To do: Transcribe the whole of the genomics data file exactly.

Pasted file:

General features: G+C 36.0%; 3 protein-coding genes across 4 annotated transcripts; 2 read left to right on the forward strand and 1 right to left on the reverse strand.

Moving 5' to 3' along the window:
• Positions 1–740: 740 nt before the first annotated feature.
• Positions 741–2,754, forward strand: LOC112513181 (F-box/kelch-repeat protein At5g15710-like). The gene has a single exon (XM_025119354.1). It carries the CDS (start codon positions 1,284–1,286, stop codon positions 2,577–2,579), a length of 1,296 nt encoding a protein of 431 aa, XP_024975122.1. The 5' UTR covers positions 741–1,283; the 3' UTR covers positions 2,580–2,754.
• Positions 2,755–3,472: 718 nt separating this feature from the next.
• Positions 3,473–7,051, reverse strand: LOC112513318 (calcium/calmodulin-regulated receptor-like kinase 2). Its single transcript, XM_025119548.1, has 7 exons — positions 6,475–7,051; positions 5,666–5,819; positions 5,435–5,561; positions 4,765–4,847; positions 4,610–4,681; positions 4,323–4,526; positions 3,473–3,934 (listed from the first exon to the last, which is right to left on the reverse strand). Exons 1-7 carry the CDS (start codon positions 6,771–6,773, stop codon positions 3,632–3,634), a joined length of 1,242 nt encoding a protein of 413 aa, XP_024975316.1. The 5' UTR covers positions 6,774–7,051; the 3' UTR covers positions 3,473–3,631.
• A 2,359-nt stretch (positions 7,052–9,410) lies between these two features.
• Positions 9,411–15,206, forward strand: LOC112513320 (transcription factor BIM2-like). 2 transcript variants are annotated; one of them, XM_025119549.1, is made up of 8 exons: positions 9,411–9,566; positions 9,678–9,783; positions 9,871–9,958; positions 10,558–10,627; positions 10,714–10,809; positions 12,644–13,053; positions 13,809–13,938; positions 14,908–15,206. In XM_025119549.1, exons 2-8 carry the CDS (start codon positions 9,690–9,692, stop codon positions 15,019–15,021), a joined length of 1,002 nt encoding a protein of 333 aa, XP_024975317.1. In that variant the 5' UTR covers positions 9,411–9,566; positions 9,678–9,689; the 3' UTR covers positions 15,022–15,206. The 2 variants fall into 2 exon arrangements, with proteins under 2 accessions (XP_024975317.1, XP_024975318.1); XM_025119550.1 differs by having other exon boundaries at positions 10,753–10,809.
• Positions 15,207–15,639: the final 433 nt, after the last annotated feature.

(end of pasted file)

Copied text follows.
General features: G+C 36.0%; 3 protein-coding genes across 4 annotated transcripts; 2 read left to right on the forward strand and 1 right to left on the reverse strand.

Moving 5' to 3' along the window:
• Positions 1–740: 740 nt before the first annotated feature.
• Positions 741–2,754, forward strand: LOC112513181 (F-box/kelch-repeat protein At5g15710-like). The gene has a single exon (XM_025119354.1). It carries the CDS (start codon positions 1,284–1,286, stop codon positions 2,577–2,579), a length of 1,296 nt encoding a protein of 431 aa, XP_024975122.1. The 5' UTR covers positions 741–1,283; the 3' UTR covers positions 2,580–2,754.
• Positions 2,755–3,472: 718 nt separating this feature from the next.
• Positions 3,473–7,051, reverse strand: LOC112513318 (calcium/calmodulin-regulated receptor-like kinase 2). Its single transcript, XM_025119548.1, has 7 exons — positions 6,475–7,051; positions 5,666–5,819; positions 5,435–5,561; positions 4,765–4,847; positions 4,610–4,681; positions 4,323–4,526; positions 3,473–3,934 (listed from the first exon to the last, which is right to left on the reverse strand). Exons 1-7 carry the CDS (start codon positions 6,771–6,773, stop codon positions 3,632–3,634), a joined length of 1,242 nt encoding a protein of 413 aa, XP_024975316.1. The 5' UTR covers positions 6,774–7,051; the 3' UTR covers positions 3,473–3,631.
• A 2,359-nt stretch (positions 7,052–9,410) lies between these two features.
• Positions 9,411–15,206, forward strand: LOC112513320 (transcription factor BIM2-like). 2 transcript variants are annotated; one of them, XM_025119549.1, is made up of 8 exons: positions 9,411–9,566; positions 9,678–9,783; positions 9,871–9,958; positions 10,558–10,627; positions 10,714–10,809; positions 12,644–13,053; positions 13,809–13,938; positions 14,908–15,206. In XM_025119549.1, exons 2-8 carry the CDS (start codon positions 9,690–9,692, stop codon positions 15,019–15,021), a joined length of 1,002 nt encoding a protein of 333 aa, XP_024975317.1. In that variant the 5' UTR covers positions 9,411–9,566; positions 9,678–9,689; the 3' UTR covers positions 15,022–15,206. The 2 variants fall into 2 exon arrangements, with proteins under 2 accessions (XP_024975317.1, XP_024975318.1); XM_025119550.1 differs by having other exon boundaries at positions 10,753–10,809.
• Positions 15,207–15,639: the final 433 nt, after the last annotated feature.